Looking after garden birds
Birds are often a mixed blessing in the garden: they'll swipe your berries, but while they're at it they'll also strip aphids from your roses, eat small slugs and hoover up caterpillars too. On the whole, they do far more good than harm: and besides, they're lovely to watch as they flit around your plants, bringing your garden to life with song and colour.
At Merryhatton garden centre you'll find all you need to encourage a thriving population of garden birds to visit. Here's some tips to make your garden into a haven for your feathery friends.
- Put up bird feeders
There's lots of ways to provide food for the birds in your garden - the traditional bird table, the more modern bird station or simply individual feeders in different parts of the garden. Whatever you choose, place them in a quiet spot that’s sheltered from weather.
Importantly, consider how to prevent large birds and squirrels making off with the food intended for small garden birds? Our advice is to choose a robust feeder that the large birds can’t peck through, or even one with a metal cage to prevent the squirrels getting at the food.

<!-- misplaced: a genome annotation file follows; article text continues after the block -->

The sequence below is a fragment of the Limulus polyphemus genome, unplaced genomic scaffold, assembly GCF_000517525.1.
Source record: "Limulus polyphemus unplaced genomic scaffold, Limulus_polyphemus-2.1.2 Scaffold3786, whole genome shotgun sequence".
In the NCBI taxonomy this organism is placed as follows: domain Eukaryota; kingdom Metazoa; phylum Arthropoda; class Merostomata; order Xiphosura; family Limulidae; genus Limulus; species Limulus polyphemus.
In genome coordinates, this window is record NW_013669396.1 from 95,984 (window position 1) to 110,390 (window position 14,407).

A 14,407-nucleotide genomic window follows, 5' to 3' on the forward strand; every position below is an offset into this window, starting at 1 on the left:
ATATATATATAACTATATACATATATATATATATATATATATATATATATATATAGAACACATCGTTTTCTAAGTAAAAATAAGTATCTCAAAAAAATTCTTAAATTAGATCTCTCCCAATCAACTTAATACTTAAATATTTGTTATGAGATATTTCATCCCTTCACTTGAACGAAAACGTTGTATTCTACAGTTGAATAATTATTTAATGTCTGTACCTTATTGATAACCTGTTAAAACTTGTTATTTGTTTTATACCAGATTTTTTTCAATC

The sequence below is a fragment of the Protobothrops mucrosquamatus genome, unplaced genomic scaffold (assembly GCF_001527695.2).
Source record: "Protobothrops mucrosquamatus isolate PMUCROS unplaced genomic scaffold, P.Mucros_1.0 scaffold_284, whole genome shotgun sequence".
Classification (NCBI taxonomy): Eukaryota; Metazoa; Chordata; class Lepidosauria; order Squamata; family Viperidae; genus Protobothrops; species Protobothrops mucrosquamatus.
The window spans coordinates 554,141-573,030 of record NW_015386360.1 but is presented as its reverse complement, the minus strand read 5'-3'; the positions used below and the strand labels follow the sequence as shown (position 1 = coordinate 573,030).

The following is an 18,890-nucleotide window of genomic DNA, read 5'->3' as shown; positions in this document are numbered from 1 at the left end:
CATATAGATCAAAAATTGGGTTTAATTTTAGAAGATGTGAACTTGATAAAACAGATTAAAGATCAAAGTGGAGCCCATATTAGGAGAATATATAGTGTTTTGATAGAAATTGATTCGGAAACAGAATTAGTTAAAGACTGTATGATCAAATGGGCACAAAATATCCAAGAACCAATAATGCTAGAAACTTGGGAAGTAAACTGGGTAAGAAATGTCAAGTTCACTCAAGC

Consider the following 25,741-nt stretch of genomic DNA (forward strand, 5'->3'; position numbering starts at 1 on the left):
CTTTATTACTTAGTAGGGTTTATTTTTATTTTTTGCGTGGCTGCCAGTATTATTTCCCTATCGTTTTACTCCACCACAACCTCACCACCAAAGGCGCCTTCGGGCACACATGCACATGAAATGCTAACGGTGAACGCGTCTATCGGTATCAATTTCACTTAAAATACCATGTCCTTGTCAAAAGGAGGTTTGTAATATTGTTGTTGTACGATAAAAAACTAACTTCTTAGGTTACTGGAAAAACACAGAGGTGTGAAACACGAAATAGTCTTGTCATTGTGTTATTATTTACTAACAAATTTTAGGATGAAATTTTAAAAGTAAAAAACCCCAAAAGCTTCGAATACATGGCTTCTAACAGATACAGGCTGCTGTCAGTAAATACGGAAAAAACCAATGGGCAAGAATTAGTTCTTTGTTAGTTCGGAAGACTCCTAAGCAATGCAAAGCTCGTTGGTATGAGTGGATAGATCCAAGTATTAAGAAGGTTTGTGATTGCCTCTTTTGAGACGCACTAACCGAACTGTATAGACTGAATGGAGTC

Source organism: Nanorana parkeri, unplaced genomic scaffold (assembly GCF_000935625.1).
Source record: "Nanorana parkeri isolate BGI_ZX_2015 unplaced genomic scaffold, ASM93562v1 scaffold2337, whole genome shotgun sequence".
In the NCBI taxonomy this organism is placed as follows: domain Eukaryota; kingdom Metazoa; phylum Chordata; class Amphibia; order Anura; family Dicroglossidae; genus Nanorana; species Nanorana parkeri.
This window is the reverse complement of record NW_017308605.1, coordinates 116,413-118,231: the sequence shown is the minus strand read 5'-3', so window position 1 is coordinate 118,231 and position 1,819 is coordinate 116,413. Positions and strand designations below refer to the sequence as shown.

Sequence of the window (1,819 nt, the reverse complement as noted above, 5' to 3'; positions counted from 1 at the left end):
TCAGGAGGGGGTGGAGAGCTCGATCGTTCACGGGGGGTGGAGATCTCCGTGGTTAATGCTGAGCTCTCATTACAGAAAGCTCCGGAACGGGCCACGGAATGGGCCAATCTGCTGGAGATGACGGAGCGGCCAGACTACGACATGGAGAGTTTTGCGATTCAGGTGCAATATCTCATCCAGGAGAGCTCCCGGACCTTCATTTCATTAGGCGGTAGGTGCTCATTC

Once the birds learn that this is a safe and convenient place to find food, they’ll visit your garden regularly!
- Provide the right food
If you want to be certain that you’re providing your garden birds with good nutritious food, we recommend that you choose a reputable brand that you can have confidence in. Clearly the birds need more energy to withstand the rigours of the winter weather so adjust your feeding regime accordingly - and don't forget to provide water, particularly when the temperature drops below freezing and the birds struggle to get water from natural sources.
- Grow berrying shrubs
This is the most natural foods for birds. Red-berrying shrubs like Cotoneaster or Pyracantha followed by the orange berries of Berberis and Rowans seem to be the most popular. They seem to like white berries least -see our article on autumn berries for more information.
- Leave seedheads on
Don't be too quick to tidy up once annuals and perennials have died back in autumn, as birds really appreciate the contents of their dried seedheads. Sunflowers, globe thistles, teasels, mullein and evening primrose are all much appreciated.
- Keep the birds safe
- It’s important that feeding the small birds in your garden doesn’t endanger them, so here’s some helpful tips to keep the birds safe:
- Think about where you position the feeder or table – open spaces make it difficult for lurking cats or foxes to hide!
- Choose a well-made bird table or feeder, so that there are no sharp edges or small spaces that could damage their delicate feet.
- Clean out food trays and containers regularly to avoid the risk of infection.